At a recent trade show in Tokyo, Toshiba unveiled a 3-D television that doesn’t require users to wear bulky glasses. “A dream TV is now a reality,” said Masaaki Oosumi, president of Toshiba Visual Products. The main impediment to widespread 3-D TV adoption has always been that consumers—at least half of them, according to Nielsen research—refuse to buy 3-D TVs because of the hassle of wearing special glasses.
Despite that obstacle, industry research firm iSuppli estimates that by 2015, 40 per cent of TVs sold will be 3-D. Other manufacturers are betting on 3-D, too. Nintendo will soon launch a glasses-free hand-held gaming console, the 3DS. But even as manufacturers rush to churn out more 3-D products, some analysts say the sales predictions are too bullish. “If [the iSuppli forecast] is true, I’ll eat my light bulb,” says Alan Middleton, a consumer behaviour expert at the Schulich School of Business in Toronto. It’s true that Toshiba has overcome the biggest hurdle to mainstream adoption, but consumers can be fickle, says Middleton. For one thing, 3-D appeals particularly to sports fans and their “dream TV” doesn’t max out at 20 inches, like the new Toshiba. It also likely costs less than the Toshiba’s $2,950 price tag. Then there’s the question of comfort. The new Toshiba model produces its 3-D effect by shooting nine beams of light at each eye at slightly different angles. But to get a clear picture, viewers need to position themselves at a specific angle to the screen.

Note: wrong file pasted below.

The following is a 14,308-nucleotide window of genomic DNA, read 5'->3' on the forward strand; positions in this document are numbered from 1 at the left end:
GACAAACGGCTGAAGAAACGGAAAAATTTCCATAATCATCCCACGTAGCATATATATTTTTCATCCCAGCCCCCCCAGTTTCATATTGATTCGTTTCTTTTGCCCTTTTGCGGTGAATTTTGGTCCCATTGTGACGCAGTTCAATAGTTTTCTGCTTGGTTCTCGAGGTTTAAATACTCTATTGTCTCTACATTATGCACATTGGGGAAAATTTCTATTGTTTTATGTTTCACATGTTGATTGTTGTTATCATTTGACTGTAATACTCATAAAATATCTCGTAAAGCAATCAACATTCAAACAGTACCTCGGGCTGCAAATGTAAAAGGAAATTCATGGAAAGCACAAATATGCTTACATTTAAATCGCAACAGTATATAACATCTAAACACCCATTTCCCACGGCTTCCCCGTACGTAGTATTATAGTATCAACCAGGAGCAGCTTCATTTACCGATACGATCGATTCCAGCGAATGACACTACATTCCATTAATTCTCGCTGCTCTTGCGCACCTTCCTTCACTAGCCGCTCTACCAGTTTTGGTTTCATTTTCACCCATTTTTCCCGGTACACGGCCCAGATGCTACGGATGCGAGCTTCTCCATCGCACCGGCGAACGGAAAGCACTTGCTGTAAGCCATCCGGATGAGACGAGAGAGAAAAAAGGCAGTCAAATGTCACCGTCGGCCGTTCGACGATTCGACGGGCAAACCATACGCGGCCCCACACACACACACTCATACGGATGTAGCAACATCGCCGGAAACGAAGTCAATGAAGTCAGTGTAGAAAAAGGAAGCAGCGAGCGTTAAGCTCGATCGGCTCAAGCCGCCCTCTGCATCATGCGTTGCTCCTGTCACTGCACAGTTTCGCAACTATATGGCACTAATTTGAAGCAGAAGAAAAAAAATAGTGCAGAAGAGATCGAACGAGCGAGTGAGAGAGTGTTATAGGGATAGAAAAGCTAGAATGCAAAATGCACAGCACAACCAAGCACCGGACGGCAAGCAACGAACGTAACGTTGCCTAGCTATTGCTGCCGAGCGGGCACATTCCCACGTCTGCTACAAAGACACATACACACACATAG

Another challenge for manufacturers will be to convince the average consumer to buy 3-D TVs when most TV content still isn’t filmed in 3-D. After all, “no one seriously expects all TV programming to gradually be converted to 3-D, unlike HD,” says Stewart Clarke, editor of TV industry magazine TBI. “There’s unlikely to be much demand to watch the six o’clock news in 3-D,” he adds. For those reasons, Clarke says it’s still too early to know if 3-D will become the new standard at home. Middleton agrees. “Mass adoption is certainly not going to happen in five years,” he says. “In 10 years, it’s possible, but before then? I expect not.”